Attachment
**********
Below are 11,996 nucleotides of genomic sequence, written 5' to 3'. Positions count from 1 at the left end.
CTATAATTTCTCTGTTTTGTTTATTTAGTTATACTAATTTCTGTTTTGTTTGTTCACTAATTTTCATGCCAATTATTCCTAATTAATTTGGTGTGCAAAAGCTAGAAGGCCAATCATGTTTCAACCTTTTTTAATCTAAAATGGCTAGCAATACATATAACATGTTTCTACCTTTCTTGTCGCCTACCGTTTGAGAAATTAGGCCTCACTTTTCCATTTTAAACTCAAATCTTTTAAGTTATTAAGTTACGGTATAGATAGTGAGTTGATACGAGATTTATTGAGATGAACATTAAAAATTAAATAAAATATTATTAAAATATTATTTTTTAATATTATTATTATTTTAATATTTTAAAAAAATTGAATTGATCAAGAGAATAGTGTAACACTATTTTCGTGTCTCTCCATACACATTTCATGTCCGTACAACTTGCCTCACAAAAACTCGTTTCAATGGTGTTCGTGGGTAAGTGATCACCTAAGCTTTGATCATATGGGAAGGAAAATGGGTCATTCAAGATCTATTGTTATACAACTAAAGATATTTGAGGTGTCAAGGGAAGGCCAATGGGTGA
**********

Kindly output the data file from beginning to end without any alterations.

Below are 11,996 nucleotides of genomic sequence, written 5' to 3'. Positions count from 1 at the left end.
CTATAATTTCTCTGTTTTGTTTATTTAGTTATACTAATTTCTGTTTTGTTTGTTCACTAATTTTCATGCCAATTATTCCTAATTAATTTGGTGTGCAAAAGCTAGAAGGCCAATCATGTTTCAACCTTTTTTAATCTAAAATGGCTAGCAATACATATAACATGTTTCTACCTTTCTTGTCGCCTACCGTTTGAGAAATTAGGCCTCACTTTTCCATTTTAAACTCAAATCTTTTAAGTTATTAAGTTACGGTATAGATAGTGAGTTGATACGAGATTTATTGAGATGAACATTAAAAATTAAATAAAATATTATTAAAATATTATTTTTTAATATTATTATTATTTTAATATTTTAAAAAAATTGAATTGATCAAGAGAATAGTGTAACACTATTTTCGTGTCTCTCCATACACATTTCATGTCCGTACAACTTGCCTCACAAAAACTCGTTTCAATGGTGTTCGTGGGTAAGTGATCACCTAAGCTTTGATCATATGGGAAGGAAAATGGGTCATTCAAGATCTATTGTTATACAACTAAAGATATTTGAGGTGTCAAGGGAAGGCCAATGGGTGA